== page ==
Wednesday, December 27, 2017

From an interview with Richard Wilbur

This year I managed to memorise one of Richard Wilbur's longer poems, Lying. Not only one of his longer poems, but also the one to which his wife at first responded, “at last you’ve written a poem that’s unintelligible from beginning to end." She came to change her mind, and though I must admit I don't understand all of it, it became clearer as I learned it. 

Here are a couple of paragraphs from a 1977 interview with Wilbur, who died in October this year [2017]

INTERVIEWER
How do you compose your poems? Do you write in long hand or on the typewriter? Do you write in bursts or long stretches, quickly or laboriously?
WILBUR
With pencil and paper and laboriously, very slowly on the whole. I do envy people who can compose on the typewriter, though I reject as preposterous Charles Olson's ideas about the relation of the typewriter to poetic form. I don't approach the typewriter until the thing is completely done, and whatever margins the typewriter might offer have nothing to do with the form of a poem as I conceive it. I write poems line by line, very slowly; I sometimes scribble alternative words in the margins rather densely, but I don't go forward with anything unless I am fairly satisfied that what I have set down sounds printable, sayable. I proceed as Dylan Thomas once told me he proceeded—it is a matter of going to one's study, or to the chair in the sun, and starting a new sheet of paper. On it you put what you've already got of a poem you are trying to write. Then you sit and stare at it, hoping that the impetus of writing out the lines that you already have will get you a few lines farther before the day is done. I often don't write more than a couple of lines in a day of, let's say, six hours of staring at the sheet of paper. Composition for me is, externally at least, scarcely distinguishable from catatonia.
INTERVIEWER
What is it that gets you started on a poem? Is it an idea, an image, a rhythm, or something else?
WILBUR
It seems to me that there has to be a sudden, confident sense that there is an exploitable and interesting relationship between something perceived out there and something in the way of incipient meaning within you. And what you see out there has to be seen freshly, or the process is not going to be provoked. Noting a likeness or resemblance between two things in nature can provide this freshness, but I think there must be more. For example, to perceive that the behavior of certain tree leaves is like the behavior of birds' wings is not, so far as I am concerned, enough to justify the sharpening of the pencil. There has to be a feeling that some kind of idea is implicit within that resemblance. It is strange how confident one can be about this. I always detest it when artists and writers marvel at their own creativity, but I think this is a very strange thing that most practiced artists would have in common, the certainty that accompanies these initial, provocative impressions. I am almost always right in feeling that there is a poem in something if it hits me hard enough. You can spoil your material, of course, but that doesn't mean the original feeling was false.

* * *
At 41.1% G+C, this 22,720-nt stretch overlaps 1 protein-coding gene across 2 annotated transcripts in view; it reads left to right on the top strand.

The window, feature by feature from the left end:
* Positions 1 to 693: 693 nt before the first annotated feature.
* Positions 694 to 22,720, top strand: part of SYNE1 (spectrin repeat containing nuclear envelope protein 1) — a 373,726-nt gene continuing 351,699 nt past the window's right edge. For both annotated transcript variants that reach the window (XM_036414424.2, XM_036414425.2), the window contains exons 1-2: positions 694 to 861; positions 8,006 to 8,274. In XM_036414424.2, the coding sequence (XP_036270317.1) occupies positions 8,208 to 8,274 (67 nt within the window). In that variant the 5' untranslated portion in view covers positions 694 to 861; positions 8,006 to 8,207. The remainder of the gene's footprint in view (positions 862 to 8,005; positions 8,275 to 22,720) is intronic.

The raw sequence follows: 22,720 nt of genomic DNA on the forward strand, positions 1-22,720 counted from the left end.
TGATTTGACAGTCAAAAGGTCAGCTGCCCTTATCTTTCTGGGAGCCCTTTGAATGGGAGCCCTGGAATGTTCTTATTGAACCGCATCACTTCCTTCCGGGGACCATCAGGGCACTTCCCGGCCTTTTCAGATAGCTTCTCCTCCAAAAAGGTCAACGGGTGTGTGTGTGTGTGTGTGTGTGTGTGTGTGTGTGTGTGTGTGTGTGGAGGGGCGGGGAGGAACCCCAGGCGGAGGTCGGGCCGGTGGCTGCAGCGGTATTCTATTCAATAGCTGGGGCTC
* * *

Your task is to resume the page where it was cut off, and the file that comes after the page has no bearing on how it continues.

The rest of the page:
Sunday, December 10, 2017

Secrets and fears

Who knows what goes on in a family? I learned this as a student. 
'You can spend years with a patient and still they'll surprise you,' Wesley told me after we'd shaken hands for the first time, his fingers yellow with nicotine. 
'How so?' I asked.
He settled himself behind his desk, clawed his hair back. 'You can hear someone's secrets and their fears and their wants, but remember that these exist alongside other people's secrets and fears, people living in the same rooms. You've heard that line about all happy families being the same?' 
'War and Peace,' I said. 
'Anna Karenina, but that's not the point. The point is, it's untrue. No family, happy or unhappy, is quite like any other...'


The Woman in the Window by A J Finn, page 98 

The narrator is a child psychologist; Wesley is her tutor.